The whole ordeal had an unexpected effect on me. As I looked at the little boy, draped comfortably over his father, conflict done, forgiveness given, I thought of this…

“Truly I tell you, unless you change and become like little children, you will never enter the kingdom of heaven.” Matthew 18:3

I had never really understood this verse, and it frankly always kind of stressed me out. How? How does one become like a child? But as I watched my little human drama. I understood.

As I watched little Scout (or whatever his name was), I saw myself and God. God is gentle and good, and walks beside me, holding my hand and guiding me. In repayment, I kick. I scream. I hit. I whine. I say “whyyy God, why??”. And just like the Father, God is patient. He looks me in the eyes and says “almost there. hold on just a little longer”.

But… here’s the difference between me and little scout. When it comes to the discipline, when God has to convict me or tell me to stop, I do. But then, I back track. I say “God! I’m sorry! I’ll do better! I’ll make a holy to do list! I can make it! I’ll make myself worthy of you holding me!”. I certainly don’t climb right back in His arms.

I think this is the defining thing about children. They know where they belong. No matter how big the fit, how sever the consequences, no matter how angry they were… They always know where they belong. Snuggled into the shoulder of their parent. Children don’t fear their parents will stop loving them. Children don’t try to re-earn their right in the arms of their parent. They are not prideful. They say they’re sorry… and then…They know exactly where they belong.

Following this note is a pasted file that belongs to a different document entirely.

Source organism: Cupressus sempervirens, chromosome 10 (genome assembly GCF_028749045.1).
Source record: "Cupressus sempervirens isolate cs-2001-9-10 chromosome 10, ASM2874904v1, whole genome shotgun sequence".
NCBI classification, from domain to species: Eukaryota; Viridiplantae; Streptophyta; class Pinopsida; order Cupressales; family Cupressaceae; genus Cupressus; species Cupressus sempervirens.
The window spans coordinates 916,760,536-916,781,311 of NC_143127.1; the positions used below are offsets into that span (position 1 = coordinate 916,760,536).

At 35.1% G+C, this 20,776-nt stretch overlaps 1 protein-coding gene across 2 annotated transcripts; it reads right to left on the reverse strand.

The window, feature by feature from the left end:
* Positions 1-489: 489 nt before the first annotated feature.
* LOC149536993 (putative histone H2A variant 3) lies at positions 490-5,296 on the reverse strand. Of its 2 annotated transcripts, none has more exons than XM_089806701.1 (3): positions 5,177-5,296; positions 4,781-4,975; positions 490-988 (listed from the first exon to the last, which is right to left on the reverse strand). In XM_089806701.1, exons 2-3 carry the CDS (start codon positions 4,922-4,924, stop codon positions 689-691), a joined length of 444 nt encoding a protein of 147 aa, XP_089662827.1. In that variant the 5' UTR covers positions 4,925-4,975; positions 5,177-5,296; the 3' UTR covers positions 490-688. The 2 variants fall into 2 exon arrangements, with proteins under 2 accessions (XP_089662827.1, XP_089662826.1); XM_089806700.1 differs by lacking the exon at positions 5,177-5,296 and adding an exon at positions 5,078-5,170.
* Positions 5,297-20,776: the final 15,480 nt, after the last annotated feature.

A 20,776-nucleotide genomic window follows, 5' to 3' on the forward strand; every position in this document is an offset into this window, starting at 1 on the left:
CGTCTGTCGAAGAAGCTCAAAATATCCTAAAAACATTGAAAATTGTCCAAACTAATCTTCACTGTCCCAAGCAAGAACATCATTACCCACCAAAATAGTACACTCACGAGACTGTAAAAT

To be like a child, we have to know where we belong. God is a good Father, always willing to stoop to our level and pick us up out of our sin, as long as we say “Sorry, God.”

To be a child is to be humble. To know that you really have nothing to do with God’s love for you. He loves YOU, just because you are HIS. He wants to be close to you. Trying to fix yourself is cocky and stupid.

Imagine if after the ordeal, little scout had looked at his Father and said “I’m sorry Dad. I see I have done wrong, let me fix myself so that you can love me again.” That is not how it works. To get into the Kingdom, we must be humble, be sorry, but know where we belong. That is what it means to be like a child.

But perhaps Paul puts it better than me, in Romans 8.


“For you have not received a spirit of slavery leading to fear again, but youhave received a spirit of adoption as sons by which we cry out, “Abba! Father!”  The Spirit Himself testifies with our spirit that we are children of God, and if children, heirs also, heirs of God and fellow heirs with Christ, if indeed we suffer with Him so that we may also be glorified with Him.”

Christ has adopted you! You belong in His arms.